external application to add a transaction to Quicken, online payments are
only made to online payees in Quicken's payee list. In the situation
described in Germany, the hackers did not create any unauthorized bill
payments.  

In addition, even if an unauthorized payment were added to the Quicken
datafile in the way described in the German situation, the customer would be
able to see it before s/he goes online. Before each connection, Quicken
prompts the user by displaying a list of instructions, giving customers the
opportunity to review the instructions created and delete any instructions
they do not recognize.

As a further safeguard, instructions sent online are confirmed in the
Transmission Summary window that follows each online connection. Customers
noticing an unauthorized transaction in the summary window can then take
steps to notify their financial institution.

Furthermore, it is important to note that such a situation can only occur if
consumers override the security warning messages generated by the Internet
Explorer web browser. The default security setting (high) for Internet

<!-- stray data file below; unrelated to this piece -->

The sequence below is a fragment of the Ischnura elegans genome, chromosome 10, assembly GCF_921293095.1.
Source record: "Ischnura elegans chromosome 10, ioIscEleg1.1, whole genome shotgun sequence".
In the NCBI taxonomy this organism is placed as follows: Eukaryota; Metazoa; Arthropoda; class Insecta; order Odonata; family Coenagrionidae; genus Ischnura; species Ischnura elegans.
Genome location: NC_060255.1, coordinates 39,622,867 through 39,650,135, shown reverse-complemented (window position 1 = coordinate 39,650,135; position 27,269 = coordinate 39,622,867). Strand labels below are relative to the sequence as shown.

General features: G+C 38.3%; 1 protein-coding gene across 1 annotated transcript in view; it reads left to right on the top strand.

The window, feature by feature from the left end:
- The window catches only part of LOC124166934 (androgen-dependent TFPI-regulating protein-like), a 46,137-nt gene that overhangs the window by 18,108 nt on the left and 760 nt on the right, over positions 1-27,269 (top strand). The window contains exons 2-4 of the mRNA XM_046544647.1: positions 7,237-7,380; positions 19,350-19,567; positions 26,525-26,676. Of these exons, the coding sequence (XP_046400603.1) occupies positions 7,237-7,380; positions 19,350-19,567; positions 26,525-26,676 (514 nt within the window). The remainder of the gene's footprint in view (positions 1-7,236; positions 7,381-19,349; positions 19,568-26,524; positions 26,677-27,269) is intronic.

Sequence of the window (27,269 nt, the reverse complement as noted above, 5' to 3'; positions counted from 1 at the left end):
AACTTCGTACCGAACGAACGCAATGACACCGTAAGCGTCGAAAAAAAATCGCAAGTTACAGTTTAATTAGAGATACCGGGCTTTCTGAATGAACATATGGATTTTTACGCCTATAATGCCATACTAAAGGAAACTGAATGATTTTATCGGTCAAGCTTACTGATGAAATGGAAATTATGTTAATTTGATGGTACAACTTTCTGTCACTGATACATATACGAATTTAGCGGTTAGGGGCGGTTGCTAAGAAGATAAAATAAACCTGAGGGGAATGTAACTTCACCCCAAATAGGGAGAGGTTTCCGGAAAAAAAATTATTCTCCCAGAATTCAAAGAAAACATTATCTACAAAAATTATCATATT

Explorer alerts users to the installation of an unauthorized or unregistered
ActiveX component. Netscape Navigator does not support the download and
installation of ActiveX components.  

Intuit, like other software publishers, recommends that customers take
advantage of the built-in security provisions to prevent inadvertent use of
potentially malicious software In particular, Intuit recommends that
customers only download or use ActiveX controls that have been digitally
signed by a reputable software developer or publisher. Customers also have
the option to completely turn off ActiveX support in their browsers.

Q: What steps can consumers take to protect themselves from electronic fraud?
A: In working to guard against this particular situation:  Customers should
take the proper precautions when downloading from the Internet. 

Customers should only connect to sites that they trust and should use the
security features built into ActiveX and their browsers for additional
protection.  The default security setting (high) for Internet Explorer
alerts the user to the installation of an unauthorized or unregistered
ActiveX component. Customers would have to override the warning messages
displayed by Internet Explorer in order to encounter this situation.
Customers also have the option to completely turn off ActiveX support in
their browsers.  Netscape does not support the download and installation of
ActiveX components.  Customers should always review the list of instructions
that Quicken provides before going online. They should delete any
instructions they do not want sent before going online.